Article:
4. PPP for SWM: Solid waste collection and transportation has been contracted out in two zones. In the central and west zones, contractors deploy their own vehicles and labour; they are paid per MT of waste transported. In the other zones, contractors hire vehicles from the government and only labour charges are paid to transport waste to the disposal site. As part of the street-sweeping and scraping contracts, all major roads are now cleaned twice—by the contractor’s staff at night and corporation sweepers during the day.

5. SWM monitoring system: To monitor progress, the Daily Activity Report documents each action taken and resources deployed on an everyday basis across the city.

6. Enforcement: SMC started to enforce strict hygiene and sanitation standards in eating houses, sweetshops, fruit, and vegetable shops. Fines for littering were instituted. An ‘administrative charge’ is now levied on all establishments that fail to adhere to public health standards.

7. Slum improvement: Nearly 40 per cent of Surat’s population lives in slums. Streets were paved with Kota stone to facilitate cleaning and public toilets constructed with the assistance of two NGOs, Sulabh and Paryavaran. In the majority of slum pockets, residents voluntarily donated a part of their dwelling to widen the main streets. Paved surface drains were constructed and community water hydrants provided.

The results

The collection efficiency of Surat has improved from 40 per cent in 1995 to 97 per cent at present, while house-to-house collection coverage has improved to 92 per cent. Three-fourths of the slums are now paved and 41 toilet complexes constructed. SMC generates close to 1,400 TPD of waste of which 400 TPD is currently treated in its waste treatment plant developed and managed in partnership with a private agency. On the anvil are a 600 TPD waste-to-energy plant and a 400 TPD integrated waste treatment plant through PPP mode.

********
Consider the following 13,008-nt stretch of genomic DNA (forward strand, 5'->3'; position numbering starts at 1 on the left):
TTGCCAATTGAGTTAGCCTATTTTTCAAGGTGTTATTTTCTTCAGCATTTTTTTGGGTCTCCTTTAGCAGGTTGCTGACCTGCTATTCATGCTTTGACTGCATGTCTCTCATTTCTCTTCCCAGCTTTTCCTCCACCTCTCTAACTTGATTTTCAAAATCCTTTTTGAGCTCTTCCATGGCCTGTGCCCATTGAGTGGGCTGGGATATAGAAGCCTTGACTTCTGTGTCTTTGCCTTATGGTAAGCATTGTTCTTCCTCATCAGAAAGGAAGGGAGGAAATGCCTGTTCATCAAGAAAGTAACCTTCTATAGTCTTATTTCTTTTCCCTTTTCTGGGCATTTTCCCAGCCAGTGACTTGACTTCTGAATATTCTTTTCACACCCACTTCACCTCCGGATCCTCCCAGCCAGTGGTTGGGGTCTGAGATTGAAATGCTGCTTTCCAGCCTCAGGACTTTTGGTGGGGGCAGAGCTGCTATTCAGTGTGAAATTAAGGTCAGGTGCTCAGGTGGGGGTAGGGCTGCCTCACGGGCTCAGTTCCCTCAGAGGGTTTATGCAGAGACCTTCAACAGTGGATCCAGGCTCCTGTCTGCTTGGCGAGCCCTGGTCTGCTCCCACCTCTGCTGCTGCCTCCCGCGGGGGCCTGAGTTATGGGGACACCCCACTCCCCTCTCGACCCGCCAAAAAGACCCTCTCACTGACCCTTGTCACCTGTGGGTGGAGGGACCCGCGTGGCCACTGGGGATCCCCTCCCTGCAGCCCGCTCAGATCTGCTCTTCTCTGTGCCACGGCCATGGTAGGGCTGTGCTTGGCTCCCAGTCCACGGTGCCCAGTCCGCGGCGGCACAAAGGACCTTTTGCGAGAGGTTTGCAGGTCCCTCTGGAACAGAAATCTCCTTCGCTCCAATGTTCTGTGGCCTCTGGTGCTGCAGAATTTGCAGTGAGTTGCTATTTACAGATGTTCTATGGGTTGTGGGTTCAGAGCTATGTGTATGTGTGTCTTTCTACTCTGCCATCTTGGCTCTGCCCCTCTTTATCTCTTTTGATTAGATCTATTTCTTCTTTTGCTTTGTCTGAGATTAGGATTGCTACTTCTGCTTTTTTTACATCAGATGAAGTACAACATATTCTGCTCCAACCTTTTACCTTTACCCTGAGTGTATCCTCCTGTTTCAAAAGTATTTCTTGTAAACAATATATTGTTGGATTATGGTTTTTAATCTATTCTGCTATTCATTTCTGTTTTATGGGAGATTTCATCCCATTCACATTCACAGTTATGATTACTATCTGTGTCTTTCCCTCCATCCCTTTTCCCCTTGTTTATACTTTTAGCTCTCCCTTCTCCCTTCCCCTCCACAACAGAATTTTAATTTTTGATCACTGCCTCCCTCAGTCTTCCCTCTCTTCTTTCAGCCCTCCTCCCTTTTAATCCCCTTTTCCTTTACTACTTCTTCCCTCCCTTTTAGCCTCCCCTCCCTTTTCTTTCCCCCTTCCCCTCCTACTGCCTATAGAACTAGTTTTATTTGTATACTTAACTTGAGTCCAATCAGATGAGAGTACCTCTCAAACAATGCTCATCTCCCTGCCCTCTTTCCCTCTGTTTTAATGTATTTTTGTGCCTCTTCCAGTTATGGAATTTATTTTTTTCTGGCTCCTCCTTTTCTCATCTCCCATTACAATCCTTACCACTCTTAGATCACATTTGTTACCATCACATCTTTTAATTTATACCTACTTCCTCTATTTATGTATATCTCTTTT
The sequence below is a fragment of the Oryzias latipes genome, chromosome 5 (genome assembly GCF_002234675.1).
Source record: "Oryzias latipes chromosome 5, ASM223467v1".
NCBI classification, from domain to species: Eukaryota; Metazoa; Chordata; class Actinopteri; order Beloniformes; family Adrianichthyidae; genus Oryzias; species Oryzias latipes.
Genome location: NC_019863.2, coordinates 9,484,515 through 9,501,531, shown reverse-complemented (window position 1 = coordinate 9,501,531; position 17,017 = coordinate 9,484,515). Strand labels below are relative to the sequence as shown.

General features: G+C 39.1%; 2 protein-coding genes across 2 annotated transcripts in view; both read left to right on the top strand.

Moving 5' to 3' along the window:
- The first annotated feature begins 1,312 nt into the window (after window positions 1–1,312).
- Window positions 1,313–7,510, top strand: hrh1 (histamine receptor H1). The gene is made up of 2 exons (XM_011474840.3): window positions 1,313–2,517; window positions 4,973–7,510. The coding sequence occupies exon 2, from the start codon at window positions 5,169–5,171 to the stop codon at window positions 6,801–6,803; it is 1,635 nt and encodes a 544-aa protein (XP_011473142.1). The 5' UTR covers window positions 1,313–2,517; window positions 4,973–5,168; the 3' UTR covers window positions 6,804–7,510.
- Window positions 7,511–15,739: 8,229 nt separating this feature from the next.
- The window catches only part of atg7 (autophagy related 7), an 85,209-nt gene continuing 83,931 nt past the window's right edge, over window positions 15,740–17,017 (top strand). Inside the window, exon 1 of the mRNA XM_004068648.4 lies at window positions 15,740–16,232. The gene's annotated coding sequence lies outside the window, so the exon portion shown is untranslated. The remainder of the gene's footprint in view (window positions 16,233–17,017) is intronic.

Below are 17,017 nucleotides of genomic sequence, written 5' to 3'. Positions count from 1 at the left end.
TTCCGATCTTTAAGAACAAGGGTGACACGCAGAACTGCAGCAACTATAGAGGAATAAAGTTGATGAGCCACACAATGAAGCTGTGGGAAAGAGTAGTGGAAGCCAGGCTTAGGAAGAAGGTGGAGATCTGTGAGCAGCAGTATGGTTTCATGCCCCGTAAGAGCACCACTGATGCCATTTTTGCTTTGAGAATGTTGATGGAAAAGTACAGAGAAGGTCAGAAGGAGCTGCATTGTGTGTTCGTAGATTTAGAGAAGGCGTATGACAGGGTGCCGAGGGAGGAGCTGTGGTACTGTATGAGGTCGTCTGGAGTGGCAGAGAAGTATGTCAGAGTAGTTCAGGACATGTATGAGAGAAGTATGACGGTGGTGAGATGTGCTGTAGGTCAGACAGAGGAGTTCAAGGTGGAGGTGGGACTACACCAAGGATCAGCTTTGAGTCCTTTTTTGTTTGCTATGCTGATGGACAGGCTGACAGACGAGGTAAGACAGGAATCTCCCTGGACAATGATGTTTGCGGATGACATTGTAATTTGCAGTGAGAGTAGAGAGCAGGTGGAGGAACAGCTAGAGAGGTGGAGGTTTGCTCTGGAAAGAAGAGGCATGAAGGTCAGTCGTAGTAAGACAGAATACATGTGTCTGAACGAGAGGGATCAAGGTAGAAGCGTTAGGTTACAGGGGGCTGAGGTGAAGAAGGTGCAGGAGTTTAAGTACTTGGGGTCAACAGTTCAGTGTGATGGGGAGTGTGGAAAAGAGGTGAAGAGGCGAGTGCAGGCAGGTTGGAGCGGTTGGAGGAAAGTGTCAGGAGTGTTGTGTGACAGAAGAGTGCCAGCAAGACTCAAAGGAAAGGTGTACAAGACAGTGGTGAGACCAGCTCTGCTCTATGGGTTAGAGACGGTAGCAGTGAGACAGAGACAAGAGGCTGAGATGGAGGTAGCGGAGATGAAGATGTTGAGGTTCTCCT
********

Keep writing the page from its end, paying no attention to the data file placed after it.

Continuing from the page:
Today, Surat is hailed as the second cleanest city in India, prompting urban local bodies (ULBs) across India to emulate its example.

NAINA – The Rs 2,10,000 cr city

Navi Mumbai Airport

The Navi Mumbai Airport Influence Notified Area, or NAINA, was created after the Ministry of Environment and Forest lay down 53 conditions to be met before it granted clearances for the Navi Mumbai Airport. Among them was that Navi Mumbai’s development plan had to be revised to avoid haphazard growth around the airport. In January 2013, the Maharashtra government appointed the City and Industrial Development Corporation (CIDCO) as the planner for NAINA. A swathe of towns and villages from districts far from Navi Mumbai found themselves bundled into a revised Navi Mumbai development plan under NAINA, which is envisioned as a smart city.

The specs

NAINA covers parts of Panvel, Pen, Uran, Karjat and Khalapur (District Raigad), including a total of 270 villages and six talukas, with an area of about 561 sq km. The estimated development cost is about Rs 210,000 crore. NAINA is expected to have a population of 80 lakh over 30 years. While CIDCO will carry out infrastructure development apart from planning the development, internal development will be carried out by private developers. In the first phase, CIDCO will develop 23 villages in Panvel tehsil as a pilot project.

Interim development plan (IDP)